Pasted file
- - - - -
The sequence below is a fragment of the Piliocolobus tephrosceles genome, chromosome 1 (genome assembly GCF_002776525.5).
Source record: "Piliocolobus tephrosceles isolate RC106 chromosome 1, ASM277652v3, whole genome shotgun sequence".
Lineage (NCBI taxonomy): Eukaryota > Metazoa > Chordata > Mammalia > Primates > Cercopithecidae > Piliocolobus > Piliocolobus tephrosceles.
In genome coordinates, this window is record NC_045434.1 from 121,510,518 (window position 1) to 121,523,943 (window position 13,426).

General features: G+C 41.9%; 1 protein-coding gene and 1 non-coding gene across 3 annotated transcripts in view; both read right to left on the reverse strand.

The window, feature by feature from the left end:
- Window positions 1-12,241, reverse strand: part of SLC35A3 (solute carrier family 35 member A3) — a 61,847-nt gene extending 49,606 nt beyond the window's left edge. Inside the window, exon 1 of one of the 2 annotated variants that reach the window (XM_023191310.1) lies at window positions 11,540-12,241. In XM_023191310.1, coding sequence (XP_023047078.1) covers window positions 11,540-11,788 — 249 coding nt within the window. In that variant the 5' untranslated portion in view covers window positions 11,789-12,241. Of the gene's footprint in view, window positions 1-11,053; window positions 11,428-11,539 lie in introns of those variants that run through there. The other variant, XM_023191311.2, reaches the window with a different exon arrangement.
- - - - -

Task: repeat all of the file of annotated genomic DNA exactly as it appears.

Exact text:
The sequence below is a fragment of the Piliocolobus tephrosceles genome, chromosome 1 (genome assembly GCF_002776525.5).
Source record: "Piliocolobus tephrosceles isolate RC106 chromosome 1, ASM277652v3, whole genome shotgun sequence".
Lineage (NCBI taxonomy): Eukaryota > Metazoa > Chordata > Mammalia > Primates > Cercopithecidae > Piliocolobus > Piliocolobus tephrosceles.
In genome coordinates, this window is record NC_045434.1 from 121,510,518 (window position 1) to 121,523,943 (window position 13,426).

General features: G+C 41.9%; 1 protein-coding gene and 1 non-coding gene across 3 annotated transcripts in view; both read right to left on the reverse strand.

The window, feature by feature from the left end:
- Window positions 1-12,241, reverse strand: part of SLC35A3 (solute carrier family 35 member A3) — a 61,847-nt gene extending 49,606 nt beyond the window's left edge. Inside the window, exon 1 of one of the 2 annotated variants that reach the window (XM_023191310.1) lies at window positions 11,540-12,241. In XM_023191310.1, coding sequence (XP_023047078.1) covers window positions 11,540-11,788 — 249 coding nt within the window. In that variant the 5' untranslated portion in view covers window positions 11,789-12,241. Of the gene's footprint in view, window positions 1-11,053; window positions 11,428-11,539 lie in introns of those variants that run through there. The other variant, XM_023191311.2, reaches the window with a different exon arrangement.